The Setting: The end of a slow and lazy Sunday in the wintry Midwest.
The Soundtrack: King of the Hill.
On the Stovetop: Kale frittata.
The Scenario: Recalling the perfect ending to an Irish meal...or any meal, really.
My first meal in Ireland (September 2010) set the tone for an unforgettable culinary adventure: loads of brown bread and butter to start, creamy roasted vegetable soup and deliciously flaky salmon in the middle, and a lovely, individual Irish-cream cheesecake to end on.
The cheesecake was light and creamy with a subtle hint of coffee and a crumbly chocolate-chip cookie crust. I knew right away I wanted to re-create it at home, but I was afraid I wouldn't do it justice.
The cheesecake's mousse-like texture and lack of skin on top suggested it was of the no-bake, gelatin-set variety. I had never attempted this kind of cheesecake, but I had worked with gelatin in culinary school and hoped I could figure it out.
The basic rules to working with powdered gelatin are these:
1. Let the gelatin absorb a small amount of liquid for about five minutes. This is called blooming because the gelatin gets all puffy and swollen.
2. Melt the gelatin so that it can be incorporated into the remaining ingredients.
3. Mix the gelatin into the remaining ingredients while it's still warm and fluid. This is a critical stage. If the gelatin starts to solidify before it's fully incorporated into the base mixture, the cheesecake will have gelatin blobs running throughout, like tiny little gummy snacks--not the worst thing ever, but certainly not the smooth cheesecake texture we're going for.
4. Chill the mixture to let the gelatin set. These mini cheesecakes will set within about one hour, but the texture and flavor will be better after several hours and even better on day two.
Even the crust on these no-bake cheesecakes is un-baked. It's meant to be a little on the crumbly side and only uses 1 T butter to bind the crumbs together. The key is to really compact the moistened crumbs down in the muffin liners to make them stick together. The result is a crust that stays together when you take it out of the liner but crumbles easily under your fork.
The cheesecakes are fine unadorned--I ate several this way because I was feeling lazy and impatient. They will, however, look and taste a little like something's missing.
To dress them up, I tried to make a whipped topping out of coconut cream (the thick, fatty layer from the top of a can of coconut milk) but I couldn't get it to hold soft peaks. I had to add a hefty amount of actual cream to get it to whip up, but the subtle flavor from the coconut cream was nevertheless delightful. Whether you choose to go this route or stick to an all-dairy-cream approach, definitely go for a topping of some sort. For the final touch, I like to use a cheap veggie peeler to lightly grate flecks from a block of semisweet baking chocolate right over the top.
Mini No-Bake Irish Cream Cheesecakes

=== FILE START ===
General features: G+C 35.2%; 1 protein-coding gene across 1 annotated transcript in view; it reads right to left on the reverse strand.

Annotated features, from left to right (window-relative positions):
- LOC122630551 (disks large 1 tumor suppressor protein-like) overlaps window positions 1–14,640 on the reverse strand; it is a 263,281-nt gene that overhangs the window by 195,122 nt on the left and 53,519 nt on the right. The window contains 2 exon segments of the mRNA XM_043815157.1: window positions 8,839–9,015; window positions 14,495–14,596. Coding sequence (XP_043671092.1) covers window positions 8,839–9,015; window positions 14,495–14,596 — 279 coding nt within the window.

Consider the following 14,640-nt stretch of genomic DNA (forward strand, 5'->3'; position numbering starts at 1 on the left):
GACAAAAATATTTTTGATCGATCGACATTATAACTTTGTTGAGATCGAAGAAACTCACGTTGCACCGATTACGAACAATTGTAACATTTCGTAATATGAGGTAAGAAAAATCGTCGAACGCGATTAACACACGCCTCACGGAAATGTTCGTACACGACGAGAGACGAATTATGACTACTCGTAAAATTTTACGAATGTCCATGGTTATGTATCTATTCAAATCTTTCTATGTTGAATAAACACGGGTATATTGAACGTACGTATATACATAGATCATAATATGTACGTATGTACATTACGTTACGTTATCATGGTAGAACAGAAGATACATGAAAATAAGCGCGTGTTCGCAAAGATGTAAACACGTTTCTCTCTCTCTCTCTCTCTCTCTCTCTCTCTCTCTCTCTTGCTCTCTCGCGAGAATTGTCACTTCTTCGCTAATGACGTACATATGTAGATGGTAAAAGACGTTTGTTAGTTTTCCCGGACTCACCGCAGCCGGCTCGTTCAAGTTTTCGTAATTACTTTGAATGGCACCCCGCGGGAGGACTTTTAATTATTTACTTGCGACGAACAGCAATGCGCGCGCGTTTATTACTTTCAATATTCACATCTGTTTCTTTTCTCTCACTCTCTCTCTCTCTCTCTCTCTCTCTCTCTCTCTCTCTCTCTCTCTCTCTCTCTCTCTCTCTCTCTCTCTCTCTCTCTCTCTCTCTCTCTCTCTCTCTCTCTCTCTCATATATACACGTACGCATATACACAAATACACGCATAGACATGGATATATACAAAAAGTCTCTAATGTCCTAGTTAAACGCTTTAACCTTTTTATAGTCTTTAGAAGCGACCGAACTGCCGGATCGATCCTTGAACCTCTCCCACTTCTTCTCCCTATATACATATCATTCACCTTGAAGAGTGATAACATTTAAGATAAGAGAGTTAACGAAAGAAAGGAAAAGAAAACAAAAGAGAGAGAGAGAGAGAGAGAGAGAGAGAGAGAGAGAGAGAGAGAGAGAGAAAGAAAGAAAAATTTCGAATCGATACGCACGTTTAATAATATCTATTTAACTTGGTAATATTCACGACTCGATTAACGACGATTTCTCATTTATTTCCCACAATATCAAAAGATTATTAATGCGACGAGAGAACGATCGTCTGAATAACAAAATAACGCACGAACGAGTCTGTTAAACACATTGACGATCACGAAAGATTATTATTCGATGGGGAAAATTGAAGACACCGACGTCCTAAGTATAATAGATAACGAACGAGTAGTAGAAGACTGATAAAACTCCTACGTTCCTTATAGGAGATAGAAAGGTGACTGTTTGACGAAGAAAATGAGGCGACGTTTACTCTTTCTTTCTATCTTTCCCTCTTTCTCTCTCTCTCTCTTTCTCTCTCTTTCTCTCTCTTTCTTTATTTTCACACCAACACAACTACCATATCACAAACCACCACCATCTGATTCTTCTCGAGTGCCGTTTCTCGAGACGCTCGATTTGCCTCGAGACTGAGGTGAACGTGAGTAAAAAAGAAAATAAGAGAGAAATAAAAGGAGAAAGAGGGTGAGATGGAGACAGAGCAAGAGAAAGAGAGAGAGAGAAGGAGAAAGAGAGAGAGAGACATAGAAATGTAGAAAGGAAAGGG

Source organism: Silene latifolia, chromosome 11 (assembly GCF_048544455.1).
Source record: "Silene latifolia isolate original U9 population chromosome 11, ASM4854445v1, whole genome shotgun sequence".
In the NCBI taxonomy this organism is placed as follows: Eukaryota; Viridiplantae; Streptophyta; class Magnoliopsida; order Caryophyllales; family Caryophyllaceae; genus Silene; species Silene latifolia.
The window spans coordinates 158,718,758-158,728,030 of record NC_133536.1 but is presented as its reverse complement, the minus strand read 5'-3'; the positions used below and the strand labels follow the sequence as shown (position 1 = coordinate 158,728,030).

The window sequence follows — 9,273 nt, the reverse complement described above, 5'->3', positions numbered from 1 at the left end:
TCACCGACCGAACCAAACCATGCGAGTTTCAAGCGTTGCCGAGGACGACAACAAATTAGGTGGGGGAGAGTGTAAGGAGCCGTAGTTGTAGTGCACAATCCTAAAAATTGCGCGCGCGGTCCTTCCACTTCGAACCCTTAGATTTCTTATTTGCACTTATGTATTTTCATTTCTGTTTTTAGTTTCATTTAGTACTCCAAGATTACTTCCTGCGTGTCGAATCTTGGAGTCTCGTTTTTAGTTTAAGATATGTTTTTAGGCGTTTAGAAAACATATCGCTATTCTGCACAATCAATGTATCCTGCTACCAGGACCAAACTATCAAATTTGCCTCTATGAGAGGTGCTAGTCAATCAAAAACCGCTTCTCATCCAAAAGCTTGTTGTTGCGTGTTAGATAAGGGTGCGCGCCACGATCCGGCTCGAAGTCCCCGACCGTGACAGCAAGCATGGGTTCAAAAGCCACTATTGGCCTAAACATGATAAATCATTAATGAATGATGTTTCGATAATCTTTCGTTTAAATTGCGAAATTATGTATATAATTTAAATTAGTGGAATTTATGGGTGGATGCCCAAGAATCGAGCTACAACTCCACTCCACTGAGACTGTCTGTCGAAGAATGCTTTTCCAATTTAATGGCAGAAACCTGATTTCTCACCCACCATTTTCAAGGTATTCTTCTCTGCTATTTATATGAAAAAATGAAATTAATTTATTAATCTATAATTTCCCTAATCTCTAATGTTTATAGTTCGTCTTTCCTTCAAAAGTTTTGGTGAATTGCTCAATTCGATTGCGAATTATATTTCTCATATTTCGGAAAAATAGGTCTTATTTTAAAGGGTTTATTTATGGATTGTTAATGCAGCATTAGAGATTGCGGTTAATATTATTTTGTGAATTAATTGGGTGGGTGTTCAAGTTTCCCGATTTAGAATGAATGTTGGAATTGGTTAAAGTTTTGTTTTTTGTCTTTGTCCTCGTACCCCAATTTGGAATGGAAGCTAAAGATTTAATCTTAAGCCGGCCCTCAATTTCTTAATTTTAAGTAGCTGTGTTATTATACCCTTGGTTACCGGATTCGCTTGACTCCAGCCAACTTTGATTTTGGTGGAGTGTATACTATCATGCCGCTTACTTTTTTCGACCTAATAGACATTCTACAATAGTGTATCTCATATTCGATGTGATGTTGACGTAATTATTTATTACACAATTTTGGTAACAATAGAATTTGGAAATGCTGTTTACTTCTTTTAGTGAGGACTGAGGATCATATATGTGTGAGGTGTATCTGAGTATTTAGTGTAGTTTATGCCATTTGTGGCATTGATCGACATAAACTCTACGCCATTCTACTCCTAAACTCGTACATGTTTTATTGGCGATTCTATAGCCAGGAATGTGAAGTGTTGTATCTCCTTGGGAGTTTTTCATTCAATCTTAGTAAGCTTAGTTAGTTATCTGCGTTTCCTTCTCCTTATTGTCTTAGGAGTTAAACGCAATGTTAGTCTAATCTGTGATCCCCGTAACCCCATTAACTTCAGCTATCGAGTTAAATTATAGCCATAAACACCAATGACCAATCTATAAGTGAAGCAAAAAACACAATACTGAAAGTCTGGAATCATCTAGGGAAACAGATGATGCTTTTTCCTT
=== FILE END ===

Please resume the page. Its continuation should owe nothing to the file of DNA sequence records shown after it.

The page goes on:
1 3/4 cups chocolate-chip-cookie crumbs (I used about six Gluten-Free Double Chip Cookies, processed to crumbs in the food processor)
1 T butter, melted
3/4 cup heavy cream, divided
1 envelope unflavored gelatin
8 oz reduced fat cream cheese, softened at room temperature
1/2 cup sugar
1/8 tsp fine salt
1/2 cup Irish cream liqueur
whipped cream and dark chocolate shavings, for garnish
Combine the cookie crumbs and the melted butter, attempting to moisten the crumbs evenly.
Divide the moistened crumbs evenly among the 12 cups in a standard-sized muffin pan lined with muffin liners.
Use a spoon (or your hands) to press the crumbs very firmly into the bottoms and partially up the sides of the cups. Set aside.
Whisk together the gelatin and 1/4 cup heavy cream in a small, microwave-safe bowl.
Set aside and allow to "bloom" for 5 minutes.
Meanwhile, beat together the cream cheese, sugar, and salt on med-high speed till smooth and creamy. With the mixer on low speed, slowly pour in the Irish cream and remaining heavy cream. Increase the speed to medium and beat till smooth and creamy, 1-2 minutes. scraping down the bowl as necessary.
After the gelatin has bloomed (basically absorbed a good bit of the cream) for 5 minutes, microwave the gelatin mixture for 25 seconds to melt the gelatin. Whisk in the espresso powder.
With the mixer on med-low, slowly pour the melted gelatin mixture into the cream cheese mixture. Increase speed to med-high and beat till fluffy and voluminous, about 2 minutes.
Divide the mixture evenly among the cookie crusts and refrigerate for at least one hour, optimally 6-8, before serving.
To serve, carefully remove the liner from one of the cheesecakes, place on a plate, and top with a dollop of whipped cream and a grating of dark chocolate for some finishing flavor and flair.
Makes 12 mini cheesecakes.
Thanks for reading! Here's to Being the Secret Ingredient in your life.